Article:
Last updated: September 06. 2013 7:56PM - 13 Views

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Gazette intern

The legal sale of bath salts, an addictive and potentially lethal drug, comes to an end in Delaware County and Ohio today, but for Tanya White and her boyfriend, Kenneth Stiles, the ban is too late.

“He had tried bath salts a few times in Marion and originally enjoyed the sedating effect it had,” White said, recalling her boyfriend’s final days.

“When he started purchasing bath salts here in Delaware at a local gas station, the effects of the drug became more severe,” she said.

Stiles started seeing things, White said. He became convinced the police were outside their house trying to get in and that people were even in the bathroom with him, she said.

“At night he would mumble for hours, not making sense. He was in a total altered state,” White said.

The morning Stiles lost his life, he was acting paranoid from smoking a jar of bath salts the day before, according to White.

“I thought he was going outside to have a cigarette like usual when he woke up and I just went back to sleep.”

When she went looking for Stiles, however, White found him in the living room with a rope around his neck, she said. He was 26.

Following Stiles’ death, White informed the convenience store where he bought the drug what happened, she said. The store continued to sell the drug that White believes led her boyfriend to take his own life.

Bath salts emerged in Delaware County within the last two years. Despite its title, it is not added to your bath water. It is meant to be snorted, smoked and in some cases, injected like heroin. The drug — which was sold under a variety of names, such as “CloudNine” and “Lunar Wave”— has become a growing issue in Delaware County and elsewhere. Bath salts are a potent, hallucinogenic, synthetic drug that have a crystalline composition similar to cocaine and mescaline. However, because they are so new, the actual ingredients in bath salts are unknown.

“Because these products are relatively new to the drug abuse scene, our knowledge about their precise chemical composition and short-term and long-term effects is limited, yet the information we do have is worrisome and warrants a proactive stance to understand and minimize any potential dangers to the health of the public,” Dr. Nora Volkow, director of the National Institute of Drug Abuse said in a written release.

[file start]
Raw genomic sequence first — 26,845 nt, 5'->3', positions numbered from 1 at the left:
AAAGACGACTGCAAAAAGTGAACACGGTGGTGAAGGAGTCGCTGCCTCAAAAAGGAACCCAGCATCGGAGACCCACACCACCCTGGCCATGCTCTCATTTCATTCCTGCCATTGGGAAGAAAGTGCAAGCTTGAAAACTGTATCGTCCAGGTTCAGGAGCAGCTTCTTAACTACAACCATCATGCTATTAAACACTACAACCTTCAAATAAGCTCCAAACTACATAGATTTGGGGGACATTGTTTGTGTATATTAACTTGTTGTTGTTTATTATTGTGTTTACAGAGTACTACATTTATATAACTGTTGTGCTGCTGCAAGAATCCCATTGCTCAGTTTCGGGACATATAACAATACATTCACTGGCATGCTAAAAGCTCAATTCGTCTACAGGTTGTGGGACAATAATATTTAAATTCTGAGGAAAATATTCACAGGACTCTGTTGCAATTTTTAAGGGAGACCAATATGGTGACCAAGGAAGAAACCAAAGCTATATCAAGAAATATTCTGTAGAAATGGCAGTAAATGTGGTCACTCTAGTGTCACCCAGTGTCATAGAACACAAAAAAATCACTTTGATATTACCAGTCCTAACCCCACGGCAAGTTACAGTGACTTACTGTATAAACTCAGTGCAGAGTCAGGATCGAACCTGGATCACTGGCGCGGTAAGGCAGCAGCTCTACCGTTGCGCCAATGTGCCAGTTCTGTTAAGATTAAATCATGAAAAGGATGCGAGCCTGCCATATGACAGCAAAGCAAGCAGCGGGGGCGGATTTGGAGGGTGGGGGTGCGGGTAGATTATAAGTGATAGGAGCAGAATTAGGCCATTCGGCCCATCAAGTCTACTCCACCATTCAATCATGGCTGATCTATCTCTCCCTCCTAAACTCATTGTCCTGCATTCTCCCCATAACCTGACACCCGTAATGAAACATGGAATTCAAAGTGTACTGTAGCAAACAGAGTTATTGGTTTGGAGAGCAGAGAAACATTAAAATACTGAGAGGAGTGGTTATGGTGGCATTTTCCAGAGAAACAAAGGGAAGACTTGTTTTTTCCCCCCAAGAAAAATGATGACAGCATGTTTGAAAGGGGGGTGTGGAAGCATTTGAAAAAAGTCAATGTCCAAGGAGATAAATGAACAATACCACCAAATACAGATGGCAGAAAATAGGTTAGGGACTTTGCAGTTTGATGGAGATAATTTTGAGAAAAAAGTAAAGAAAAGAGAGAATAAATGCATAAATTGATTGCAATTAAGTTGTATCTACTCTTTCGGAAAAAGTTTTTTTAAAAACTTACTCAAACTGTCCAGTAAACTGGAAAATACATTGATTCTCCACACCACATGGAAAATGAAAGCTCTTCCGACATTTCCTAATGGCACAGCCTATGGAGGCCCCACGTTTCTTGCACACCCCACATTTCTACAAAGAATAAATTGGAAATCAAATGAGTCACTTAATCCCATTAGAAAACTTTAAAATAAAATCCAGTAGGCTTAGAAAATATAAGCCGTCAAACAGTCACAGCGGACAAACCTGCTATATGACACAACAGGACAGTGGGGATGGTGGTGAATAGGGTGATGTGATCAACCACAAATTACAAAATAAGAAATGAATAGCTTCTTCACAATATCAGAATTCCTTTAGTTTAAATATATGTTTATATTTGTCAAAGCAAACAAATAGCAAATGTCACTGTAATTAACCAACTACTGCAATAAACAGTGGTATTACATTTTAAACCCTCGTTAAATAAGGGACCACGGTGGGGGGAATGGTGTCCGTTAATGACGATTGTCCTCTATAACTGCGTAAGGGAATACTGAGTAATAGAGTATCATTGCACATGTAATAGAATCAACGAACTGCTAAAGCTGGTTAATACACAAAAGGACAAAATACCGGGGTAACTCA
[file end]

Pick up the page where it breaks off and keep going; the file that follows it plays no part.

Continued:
Perhaps the most disturbing aspect of bath salts’ arrival and popularity as a mainstream drug is its easy accessibility. Prior to today, bath salts were sold legally in Delaware County. The drug could be purchased for around $20 to $40 dollars at local smoke shops, some gas stations and on the Internet.

“I know the Clark Service Station is selling bath salts,” said Steve Hedge, Executive Director of Delaware Morrow Mental Health and Recovery Services told the Gazette this month. Hedge said 12 to 15 percent of new drug abuse cases in Ohio’s behavioral health organizations are bath salts related.

In the wake of Stiles’ death, White is left with more questions than answers.

“Every time I go into the convenience store people are buying it. I saw one guy buy 10 jars of it. If the store owners know what this stuff does to people, why were they selling it? Why wasn’t there an emergency ban?”

This is a question many in the community are asking and one that State Representative Margaret Ann Ruhl is working to correct. Ruhl’s bill, House Bill 64, which officially classifies bath salts as a Schedule 1 controlled substance, was passed by both the Ohio House of Representatives and the Ohio Senate this summer.

House Bill 64 goes into effect today, officially ending the legal sale of bath salts in Ohio. The bill also makes possession or consumption of bath salts illegal.

The legislation puts bath salts in the same classification as LSD, heroin and cocaine, validating the dangerous nature of the drug.

“I’ve heard numerous stories of kids hallucinating on the drug, and when you ask them why they keep doing it, even if they know how dangerous it is, their response is this: because it’s legal,” said Ruhl.

“Why were stores continuing to sell the drug even if they knew the harmful side effects of the product? The drug is a quick money maker, simple as that,” Hedge said.

“Stores will never turn down a big seller. The most important thing, though, is making the public, teachers and parents aware of the potential dangers associated with the use of this drug,” he said.

Hedge also cautioned: “Even though the drug will be illegal, that doesn’t mean it will stop being a problem in the community. This drug is here to stay. It just won’t be bought at your local grocery store now.”

For more information on bath salts, visit odadas.ohio.gov.

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